The colonnade of St. Peter's Square is known to look like arms hugging the square. But many people passed under the powerful Tuscan columns of Giovanni Lorenzo Bernini, and the closed galleries leading from the oval of the colonnade to the cathedral itself pay less attention to the “wrists” of the colonnade, primarily because until recently both of them were closed to the public. Only in front of the wing of Constantine, on the right from the side entering the cathedral, it was possible, behind the shoulder of the Swiss guard, to see the baroque hyper-perspective of the Scala Regia. The wing of Constantine is still closed, but the opposite "wrist" of the colonnade, from the basilica to the right, and from tourists and pilgrims to the left - the wing of Charlemagne, the Holy See has recently been handed over to the Vatican Museums, and exhibitions are being organized there. Here is the exhibition-answer of the Tretyakov Gallery to the Moscow exposition of the Vatican two years ago, Roma Aeterna; Then masterpieces from the Vatican Museum were brought to the State Tretyakov Gallery, now - the second stage of cultural exchange, 47 things from Tretyakovsky arrived in Rome, plus seven more from six Russian museums. Arkady Ippolitov became the curator of both (2016 in Moscow and 2018 in Rome) exhibitions, and the design of the expositions was designed and implemented by Sergei Tchoban and Agniya Sterligova. Note that the exhibition at the State Tretyakov Gallery was designed as a semblance of St. Peter's colonnade, and the reciprocal exposition of Russian art was housed in it.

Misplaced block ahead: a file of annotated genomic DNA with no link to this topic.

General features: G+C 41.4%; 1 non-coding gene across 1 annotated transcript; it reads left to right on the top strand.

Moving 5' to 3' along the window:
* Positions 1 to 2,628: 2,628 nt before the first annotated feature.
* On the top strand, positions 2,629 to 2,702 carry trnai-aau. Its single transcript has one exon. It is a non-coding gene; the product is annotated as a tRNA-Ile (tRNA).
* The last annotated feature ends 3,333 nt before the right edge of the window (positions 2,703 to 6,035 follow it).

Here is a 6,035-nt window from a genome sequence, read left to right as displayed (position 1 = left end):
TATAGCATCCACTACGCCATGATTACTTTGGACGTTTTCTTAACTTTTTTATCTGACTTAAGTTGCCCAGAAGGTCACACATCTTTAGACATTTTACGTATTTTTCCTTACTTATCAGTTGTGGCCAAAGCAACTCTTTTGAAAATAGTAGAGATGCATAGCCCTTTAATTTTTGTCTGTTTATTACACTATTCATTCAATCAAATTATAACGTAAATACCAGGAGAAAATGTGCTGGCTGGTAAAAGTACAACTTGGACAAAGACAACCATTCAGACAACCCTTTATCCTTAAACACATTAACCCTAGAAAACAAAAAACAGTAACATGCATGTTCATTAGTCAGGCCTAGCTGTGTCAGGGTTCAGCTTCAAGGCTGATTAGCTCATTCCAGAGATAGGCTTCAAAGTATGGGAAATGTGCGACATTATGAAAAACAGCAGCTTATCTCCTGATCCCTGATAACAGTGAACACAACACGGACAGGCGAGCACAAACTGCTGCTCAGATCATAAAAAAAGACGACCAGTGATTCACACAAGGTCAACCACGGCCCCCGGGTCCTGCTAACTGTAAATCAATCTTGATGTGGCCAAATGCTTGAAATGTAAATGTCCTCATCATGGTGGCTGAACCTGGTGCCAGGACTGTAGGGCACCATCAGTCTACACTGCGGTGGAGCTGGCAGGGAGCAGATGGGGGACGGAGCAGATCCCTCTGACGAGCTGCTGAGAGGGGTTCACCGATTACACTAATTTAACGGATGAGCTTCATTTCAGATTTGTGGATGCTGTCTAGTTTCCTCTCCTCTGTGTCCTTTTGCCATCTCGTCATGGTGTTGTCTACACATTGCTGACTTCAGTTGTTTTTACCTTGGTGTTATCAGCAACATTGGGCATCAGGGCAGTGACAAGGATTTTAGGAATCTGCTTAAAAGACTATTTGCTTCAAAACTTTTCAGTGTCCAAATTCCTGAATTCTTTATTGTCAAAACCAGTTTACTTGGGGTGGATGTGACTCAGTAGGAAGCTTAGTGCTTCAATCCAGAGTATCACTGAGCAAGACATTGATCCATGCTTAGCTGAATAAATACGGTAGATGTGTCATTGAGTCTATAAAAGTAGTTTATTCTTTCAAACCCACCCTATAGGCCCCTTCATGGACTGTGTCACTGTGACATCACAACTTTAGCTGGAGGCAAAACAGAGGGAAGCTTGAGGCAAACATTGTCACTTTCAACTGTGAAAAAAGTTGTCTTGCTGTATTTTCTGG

The exhibition is of masterpieces, it is a special genre with well-established laws, one of which is a chronological sequence that makes any exhibition, especially if it covers 400-500 years, predictably similar to a museum exposition, furiously classic: XVI, XVII, XVIII and so on, Russian art is shown from icons to the avant-garde through the Itinerants. Wanting to get away from the template, Arkady Ippolitov mixed the entire chronology, building semantic and, in a broad sense, iconographic parallels between the works of different centuries. It turned out for some - predictably, since conversations about the deep religiosity of Russian art of positivism and avant-garde have been going on for a long time and there is nothing new in them, for others it is provocative, because it is one thing to compare "What is Truth" or "Golgotha" by Nikolai Ge, "Prayer for Chalice "by Perov with the Gospel cycle of iconostases, or Perm's" Christ in the Dungeon "with" Christ in the Desert "by Kramskoy, and it is quite another to find the features of a Christian martyr in the People's Will from Repin's painting" They Did Not Expect ", to compare" Do not cry for my mother "with" Inconsolable grief "by Kramskoy or to put Vrubel's" Demon "in the context of Orthodox icon painting and compare" Black Square "with" The Last Judgment "(I must say, it is here that" Black Square "looks humbly modest and not at all provocative, but as a kind of dot). There are also unexpected comparisons, for example, of the twists of the red banner in Kustodiev's Bolshevik with the Serpent of the Last Judgment.